So, we’re walking around, exploring like everyone else, and my little knapsack brushes by one of the bricks, and it falls to the ground.
Let me repeat that:
I visited a 700-year old UNESCO World Heritage Site.
AND I BROKE IT.
This is why they hate Americans.
By this point, the day was getting hotter. We’d seen a LOT of beautiful, beautiful things and my capacity for Thai history, culture and religion, I will completely admit, was breaking down. Honestly, I couldn’t really tell where one temple ended and the next began. And, again, honestly, I couldn’t hope to begin pronouncing even the first of them. Ratchaburana Temple, Phra Sri Sanphet Temple, LokayasuthaTemple, Phanan Choeng Temple, Sha-Lee Temple…
(Threw that last one in just to see if you were paying attention.)
Our next stop was a relatively more modern temple complex where there was some mild coercion to contribute to the temple funds and the monks. What the hell—these people live on alms. They don’t eat otherwise. They hardly eat as it is. How can you begrudge them?
For example, this tiny little temple is inhabited only by a MONUMENTAL buddha and a single monk in a saffron robe who beckons you forward and beatifically places a nylon bracelet on your wrist.
There is a conveniently-placed basket of money in front of the monk, to suggest that you might donate something in exchange for the nylon bracelet. I don’t know what place nylon has in Thai Buddhism, but I am led by this experience to believe that it holds some great mystical significance.
Rama rama polyesta rama.
At another temple, we were encouraged to use the “Mystical Fortune Machine” to foretell our future (for only 10 Thai Baht—about a quarter). San Franciscans who know the old Playland at the Sutro Baths and its Museé Mécanique will recognize this type of machine instantly.
“Sure,” you figure, “I’ll play along.” Like fortune cookies, you assume that these fortunes will be innocuous and vague, or at least rosy and pleasant. Sure enough, Peter draws smiles and happy puppies and shit when he spins. What do I get?
“Like being dumb?” “Illness?” “Forthcoming child shall be a baby girl?”
No offense, but Fuck You, Buddha Machine. At the very least, you should be able to recognize a big queen.
In fairness, the icon in this temple was described to us as “one of the most beautiful Buddhas in the world,” and it really is.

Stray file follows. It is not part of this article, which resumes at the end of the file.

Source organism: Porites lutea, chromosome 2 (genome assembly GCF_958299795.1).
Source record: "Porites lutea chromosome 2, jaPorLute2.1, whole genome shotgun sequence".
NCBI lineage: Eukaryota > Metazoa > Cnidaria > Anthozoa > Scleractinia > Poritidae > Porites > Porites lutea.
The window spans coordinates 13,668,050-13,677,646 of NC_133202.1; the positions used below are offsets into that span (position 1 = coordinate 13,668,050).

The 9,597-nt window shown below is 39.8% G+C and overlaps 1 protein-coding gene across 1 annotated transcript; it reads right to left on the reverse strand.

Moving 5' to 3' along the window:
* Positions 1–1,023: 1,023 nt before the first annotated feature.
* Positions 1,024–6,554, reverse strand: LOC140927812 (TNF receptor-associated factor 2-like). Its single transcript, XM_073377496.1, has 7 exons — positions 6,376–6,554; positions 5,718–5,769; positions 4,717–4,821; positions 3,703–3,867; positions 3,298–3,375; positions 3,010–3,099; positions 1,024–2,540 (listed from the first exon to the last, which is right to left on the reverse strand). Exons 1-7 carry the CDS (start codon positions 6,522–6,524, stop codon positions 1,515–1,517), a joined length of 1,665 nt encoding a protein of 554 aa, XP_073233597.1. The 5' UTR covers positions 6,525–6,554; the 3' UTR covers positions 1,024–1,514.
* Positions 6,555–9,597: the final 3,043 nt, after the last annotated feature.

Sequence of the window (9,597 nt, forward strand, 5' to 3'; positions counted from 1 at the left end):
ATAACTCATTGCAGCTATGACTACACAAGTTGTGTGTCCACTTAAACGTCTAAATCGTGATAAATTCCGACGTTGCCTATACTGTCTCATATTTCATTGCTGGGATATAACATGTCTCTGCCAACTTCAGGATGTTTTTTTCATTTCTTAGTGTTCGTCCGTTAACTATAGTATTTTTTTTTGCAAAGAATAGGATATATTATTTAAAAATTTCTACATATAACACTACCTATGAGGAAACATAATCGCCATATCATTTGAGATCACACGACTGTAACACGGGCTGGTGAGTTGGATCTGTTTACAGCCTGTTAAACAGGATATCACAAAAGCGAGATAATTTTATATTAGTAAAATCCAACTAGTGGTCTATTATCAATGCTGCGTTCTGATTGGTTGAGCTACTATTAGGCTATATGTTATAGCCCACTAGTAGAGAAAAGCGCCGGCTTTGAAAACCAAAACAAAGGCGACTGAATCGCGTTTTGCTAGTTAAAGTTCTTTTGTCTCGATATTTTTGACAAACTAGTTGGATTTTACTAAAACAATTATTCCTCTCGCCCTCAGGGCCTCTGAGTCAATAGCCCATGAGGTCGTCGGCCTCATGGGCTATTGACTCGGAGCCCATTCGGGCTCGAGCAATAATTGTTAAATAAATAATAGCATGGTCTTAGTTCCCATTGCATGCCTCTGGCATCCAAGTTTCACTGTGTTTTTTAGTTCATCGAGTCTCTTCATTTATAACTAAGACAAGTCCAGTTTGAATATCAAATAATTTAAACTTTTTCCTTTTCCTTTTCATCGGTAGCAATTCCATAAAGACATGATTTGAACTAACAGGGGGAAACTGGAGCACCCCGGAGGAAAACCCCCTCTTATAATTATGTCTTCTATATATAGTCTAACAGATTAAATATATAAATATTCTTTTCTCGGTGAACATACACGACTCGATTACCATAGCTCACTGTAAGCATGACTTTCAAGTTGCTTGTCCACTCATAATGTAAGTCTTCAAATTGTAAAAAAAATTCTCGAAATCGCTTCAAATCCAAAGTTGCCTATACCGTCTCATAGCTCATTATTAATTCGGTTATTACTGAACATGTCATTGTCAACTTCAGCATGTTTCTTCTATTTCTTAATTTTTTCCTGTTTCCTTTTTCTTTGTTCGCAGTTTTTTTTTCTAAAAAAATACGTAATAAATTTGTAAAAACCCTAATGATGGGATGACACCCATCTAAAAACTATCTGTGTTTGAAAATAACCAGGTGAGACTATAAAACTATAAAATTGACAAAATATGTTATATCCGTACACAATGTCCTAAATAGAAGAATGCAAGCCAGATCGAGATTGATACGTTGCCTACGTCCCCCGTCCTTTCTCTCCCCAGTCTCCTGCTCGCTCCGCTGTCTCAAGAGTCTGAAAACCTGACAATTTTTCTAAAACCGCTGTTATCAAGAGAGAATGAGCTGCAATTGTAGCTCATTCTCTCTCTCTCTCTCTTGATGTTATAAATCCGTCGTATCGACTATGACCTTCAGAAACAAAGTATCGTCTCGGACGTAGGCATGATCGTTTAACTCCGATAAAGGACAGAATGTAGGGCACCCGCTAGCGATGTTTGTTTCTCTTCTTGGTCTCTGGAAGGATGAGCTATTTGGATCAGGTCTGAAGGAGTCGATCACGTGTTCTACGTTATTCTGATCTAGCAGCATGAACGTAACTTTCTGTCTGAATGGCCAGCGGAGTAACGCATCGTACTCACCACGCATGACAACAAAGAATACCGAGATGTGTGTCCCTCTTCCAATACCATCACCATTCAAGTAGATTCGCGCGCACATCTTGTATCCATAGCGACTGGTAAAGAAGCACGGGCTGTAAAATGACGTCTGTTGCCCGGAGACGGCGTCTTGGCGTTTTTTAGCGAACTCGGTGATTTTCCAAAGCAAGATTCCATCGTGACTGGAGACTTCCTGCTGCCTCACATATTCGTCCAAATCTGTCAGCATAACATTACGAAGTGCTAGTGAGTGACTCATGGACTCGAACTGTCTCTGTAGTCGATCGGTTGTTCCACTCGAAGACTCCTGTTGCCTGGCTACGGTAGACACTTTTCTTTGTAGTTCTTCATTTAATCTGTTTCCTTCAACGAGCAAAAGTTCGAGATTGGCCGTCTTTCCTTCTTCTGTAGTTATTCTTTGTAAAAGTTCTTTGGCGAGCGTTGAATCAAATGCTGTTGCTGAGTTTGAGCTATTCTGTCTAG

It just needs to calibrate its machinery.
The last stop on our little cultural tour was to see another Reclining Buddha.
I know. Buddha Buddha Buddha. Temple Temple Temple. (Just like Rome is Jesus Jesus Jesus, Church Church Church.) But this Buddha was really monumental. Look at Pete in this shot for an idea of the scale. It’s the second of the Three Great Reclining Buddhas of the world. We saw the first at Wat Pho the day before. They never told us where #3 is. But I think I can wait awhile to see it. This guy was outdoors, so bear in mind, again, that a month earlier, it was reclining in six feet of water.
Plus, in the nearby gift shop, there’s a whole shelf of carved wooden penises, so you can always shop if you’re not into the whole Buddha thing.
(I’m sure that, like nylon, this has some religious significance that is lost on me, a heathen westerner.)
Anyhow, as we left, I couldn’t resist snapping this Reclining Pooch right in the shadow of the Reclining Buddha.
At this point, like the Buddha and the Pooch, the Motor Coach Folk were really starting to look a little wilty. The English man across from me who’d recently had knee surgery looked like he might faint if he wasn’t given a sausage, and quickly. His wife had already melted into a lightly-tuberose-scented puddle of Caucasity.
Luckily, the ride back to Bangkok was by boat along the Chao Phraya, the “River of Kings.” It was just lovely, and very restorative after an extremely active morning of sightseeing.
Slideshow? Well, if you insist…
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It’s always good to have a captain who can sit at the bridge with his feet actually touching the floor. Oh, wait…
Oh, And mom got absolutely shitfaced on mai tais.
(Or am I?)